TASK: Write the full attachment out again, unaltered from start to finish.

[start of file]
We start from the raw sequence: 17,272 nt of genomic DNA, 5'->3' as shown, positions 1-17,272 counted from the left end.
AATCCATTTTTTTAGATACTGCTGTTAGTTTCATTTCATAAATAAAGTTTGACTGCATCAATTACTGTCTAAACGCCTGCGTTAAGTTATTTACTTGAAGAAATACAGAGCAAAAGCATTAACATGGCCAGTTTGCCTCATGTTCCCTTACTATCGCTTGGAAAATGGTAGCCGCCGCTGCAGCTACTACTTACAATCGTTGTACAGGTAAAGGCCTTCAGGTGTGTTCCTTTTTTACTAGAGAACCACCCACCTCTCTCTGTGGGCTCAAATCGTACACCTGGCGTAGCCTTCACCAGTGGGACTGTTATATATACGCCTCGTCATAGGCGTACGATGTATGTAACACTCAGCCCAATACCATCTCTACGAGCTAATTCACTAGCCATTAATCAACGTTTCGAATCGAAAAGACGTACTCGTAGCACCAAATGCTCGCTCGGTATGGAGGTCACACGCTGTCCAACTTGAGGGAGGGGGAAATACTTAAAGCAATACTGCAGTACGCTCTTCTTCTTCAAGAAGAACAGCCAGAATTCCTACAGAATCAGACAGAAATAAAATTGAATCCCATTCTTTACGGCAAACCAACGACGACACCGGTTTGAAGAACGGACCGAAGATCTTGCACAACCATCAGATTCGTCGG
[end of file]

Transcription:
We start from the raw sequence: 17,272 nt of genomic DNA, 5'->3' as shown, positions 1-17,272 counted from the left end.
AATCCATTTTTTTAGATACTGCTGTTAGTTTCATTTCATAAATAAAGTTTGACTGCATCAATTACTGTCTAAACGCCTGCGTTAAGTTATTTACTTGAAGAAATACAGAGCAAAAGCATTAACATGGCCAGTTTGCCTCATGTTCCCTTACTATCGCTTGGAAAATGGTAGCCGCCGCTGCAGCTACTACTTACAATCGTTGTACAGGTAAAGGCCTTCAGGTGTGTTCCTTTTTTACTAGAGAACCACCCACCTCTCTCTGTGGGCTCAAATCGTACACCTGGCGTAGCCTTCACCAGTGGGACTGTTATATATACGCCTCGTCATAGGCGTACGATGTATGTAACACTCAGCCCAATACCATCTCTACGAGCTAATTCACTAGCCATTAATCAACGTTTCGAATCGAAAAGACGTACTCGTAGCACCAAATGCTCGCTCGGTATGGAGGTCACACGCTGTCCAACTTGAGGGAGGGGGAAATACTTAAAGCAATACTGCAGTACGCTCTTCTTCTTCAAGAAGAACAGCCAGAATTCCTACAGAATCAGACAGAAATAAAATTGAATCCCATTCTTTACGGCAAACCAACGACGACACCGGTTTGAAGAACGGACCGAAGATCTTGCACAACCATCAGATTCGTCGG